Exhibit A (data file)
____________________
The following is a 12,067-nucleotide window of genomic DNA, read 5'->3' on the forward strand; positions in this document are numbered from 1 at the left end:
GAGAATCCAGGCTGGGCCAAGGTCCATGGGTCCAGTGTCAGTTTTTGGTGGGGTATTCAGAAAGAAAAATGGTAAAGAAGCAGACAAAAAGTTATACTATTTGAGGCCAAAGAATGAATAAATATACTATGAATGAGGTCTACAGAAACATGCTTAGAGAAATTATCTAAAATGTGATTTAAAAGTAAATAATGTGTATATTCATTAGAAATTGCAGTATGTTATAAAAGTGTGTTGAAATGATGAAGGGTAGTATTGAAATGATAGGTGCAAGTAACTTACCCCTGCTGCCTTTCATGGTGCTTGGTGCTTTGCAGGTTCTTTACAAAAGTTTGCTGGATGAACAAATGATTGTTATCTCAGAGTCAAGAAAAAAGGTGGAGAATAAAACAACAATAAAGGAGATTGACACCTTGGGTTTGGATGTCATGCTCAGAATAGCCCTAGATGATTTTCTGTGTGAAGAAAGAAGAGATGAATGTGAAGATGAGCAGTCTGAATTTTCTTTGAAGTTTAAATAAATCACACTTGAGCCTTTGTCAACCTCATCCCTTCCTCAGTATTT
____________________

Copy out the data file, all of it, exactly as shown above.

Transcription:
The following is a 12,067-nucleotide window of genomic DNA, read 5'->3' on the forward strand; positions in this document are numbered from 1 at the left end:
GAGAATCCAGGCTGGGCCAAGGTCCATGGGTCCAGTGTCAGTTTTTGGTGGGGTATTCAGAAAGAAAAATGGTAAAGAAGCAGACAAAAAGTTATACTATTTGAGGCCAAAGAATGAATAAATATACTATGAATGAGGTCTACAGAAACATGCTTAGAGAAATTATCTAAAATGTGATTTAAAAGTAAATAATGTGTATATTCATTAGAAATTGCAGTATGTTATAAAAGTGTGTTGAAATGATGAAGGGTAGTATTGAAATGATAGGTGCAAGTAACTTACCCCTGCTGCCTTTCATGGTGCTTGGTGCTTTGCAGGTTCTTTACAAAAGTTTGCTGGATGAACAAATGATTGTTATCTCAGAGTCAAGAAAAAAGGTGGAGAATAAAACAACAATAAAGGAGATTGACACCTTGGGTTTGGATGTCATGCTCAGAATAGCCCTAGATGATTTTCTGTGTGAAGAAAGAAGAGATGAATGTGAAGATGAGCAGTCTGAATTTTCTTTGAAGTTTAAATAAATCACACTTGAGCCTTTGTCAACCTCATCCCTTCCTCAGTATTT